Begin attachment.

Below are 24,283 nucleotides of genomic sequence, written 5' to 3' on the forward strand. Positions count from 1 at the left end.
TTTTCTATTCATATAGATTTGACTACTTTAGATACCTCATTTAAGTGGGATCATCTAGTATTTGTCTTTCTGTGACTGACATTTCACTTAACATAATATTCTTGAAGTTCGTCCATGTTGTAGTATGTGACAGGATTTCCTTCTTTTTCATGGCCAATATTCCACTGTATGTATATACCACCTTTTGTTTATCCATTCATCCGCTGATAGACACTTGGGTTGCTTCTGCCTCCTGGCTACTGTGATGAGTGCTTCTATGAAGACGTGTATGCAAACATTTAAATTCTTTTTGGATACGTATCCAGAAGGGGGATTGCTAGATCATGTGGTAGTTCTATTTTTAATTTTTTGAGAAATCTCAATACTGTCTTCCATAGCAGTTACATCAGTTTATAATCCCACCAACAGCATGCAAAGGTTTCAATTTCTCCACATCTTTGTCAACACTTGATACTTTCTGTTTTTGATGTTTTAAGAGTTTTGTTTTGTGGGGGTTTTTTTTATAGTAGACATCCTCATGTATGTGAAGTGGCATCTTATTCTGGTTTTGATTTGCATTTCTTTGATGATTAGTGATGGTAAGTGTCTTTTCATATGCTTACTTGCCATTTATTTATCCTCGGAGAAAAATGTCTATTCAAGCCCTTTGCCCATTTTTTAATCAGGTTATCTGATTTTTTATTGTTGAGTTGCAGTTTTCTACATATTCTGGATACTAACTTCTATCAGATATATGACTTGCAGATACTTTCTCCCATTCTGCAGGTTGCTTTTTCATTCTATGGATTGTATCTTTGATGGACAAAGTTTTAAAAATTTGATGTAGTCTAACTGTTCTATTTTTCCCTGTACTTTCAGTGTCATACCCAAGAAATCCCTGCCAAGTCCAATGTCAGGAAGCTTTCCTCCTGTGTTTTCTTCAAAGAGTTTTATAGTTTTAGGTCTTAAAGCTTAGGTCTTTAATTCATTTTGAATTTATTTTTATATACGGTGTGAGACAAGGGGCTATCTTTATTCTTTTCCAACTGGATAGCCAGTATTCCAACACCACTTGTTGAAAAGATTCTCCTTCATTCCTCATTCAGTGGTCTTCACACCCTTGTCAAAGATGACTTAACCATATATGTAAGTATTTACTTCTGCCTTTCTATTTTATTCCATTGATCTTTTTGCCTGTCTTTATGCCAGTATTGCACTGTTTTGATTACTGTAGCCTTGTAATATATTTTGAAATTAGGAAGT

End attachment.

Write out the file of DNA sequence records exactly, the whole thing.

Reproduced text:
Below are 24,283 nucleotides of genomic sequence, written 5' to 3' on the forward strand. Positions count from 1 at the left end.
TTTTCTATTCATATAGATTTGACTACTTTAGATACCTCATTTAAGTGGGATCATCTAGTATTTGTCTTTCTGTGACTGACATTTCACTTAACATAATATTCTTGAAGTTCGTCCATGTTGTAGTATGTGACAGGATTTCCTTCTTTTTCATGGCCAATATTCCACTGTATGTATATACCACCTTTTGTTTATCCATTCATCCGCTGATAGACACTTGGGTTGCTTCTGCCTCCTGGCTACTGTGATGAGTGCTTCTATGAAGACGTGTATGCAAACATTTAAATTCTTTTTGGATACGTATCCAGAAGGGGGATTGCTAGATCATGTGGTAGTTCTATTTTTAATTTTTTGAGAAATCTCAATACTGTCTTCCATAGCAGTTACATCAGTTTATAATCCCACCAACAGCATGCAAAGGTTTCAATTTCTCCACATCTTTGTCAACACTTGATACTTTCTGTTTTTGATGTTTTAAGAGTTTTGTTTTGTGGGGGTTTTTTTTATAGTAGACATCCTCATGTATGTGAAGTGGCATCTTATTCTGGTTTTGATTTGCATTTCTTTGATGATTAGTGATGGTAAGTGTCTTTTCATATGCTTACTTGCCATTTATTTATCCTCGGAGAAAAATGTCTATTCAAGCCCTTTGCCCATTTTTTAATCAGGTTATCTGATTTTTTATTGTTGAGTTGCAGTTTTCTACATATTCTGGATACTAACTTCTATCAGATATATGACTTGCAGATACTTTCTCCCATTCTGCAGGTTGCTTTTTCATTCTATGGATTGTATCTTTGATGGACAAAGTTTTAAAAATTTGATGTAGTCTAACTGTTCTATTTTTCCCTGTACTTTCAGTGTCATACCCAAGAAATCCCTGCCAAGTCCAATGTCAGGAAGCTTTCCTCCTGTGTTTTCTTCAAAGAGTTTTATAGTTTTAGGTCTTAAAGCTTAGGTCTTTAATTCATTTTGAATTTATTTTTATATACGGTGTGAGACAAGGGGCTATCTTTATTCTTTTCCAACTGGATAGCCAGTATTCCAACACCACTTGTTGAAAAGATTCTCCTTCATTCCTCATTCAGTGGTCTTCACACCCTTGTCAAAGATGACTTAACCATATATGTAAGTATTTACTTCTGCCTTTCTATTTTATTCCATTGATCTTTTTGCCTGTCTTTATGCCAGTATTGCACTGTTTTGATTACTGTAGCCTTGTAATATATTTTGAAATTAGGAAGT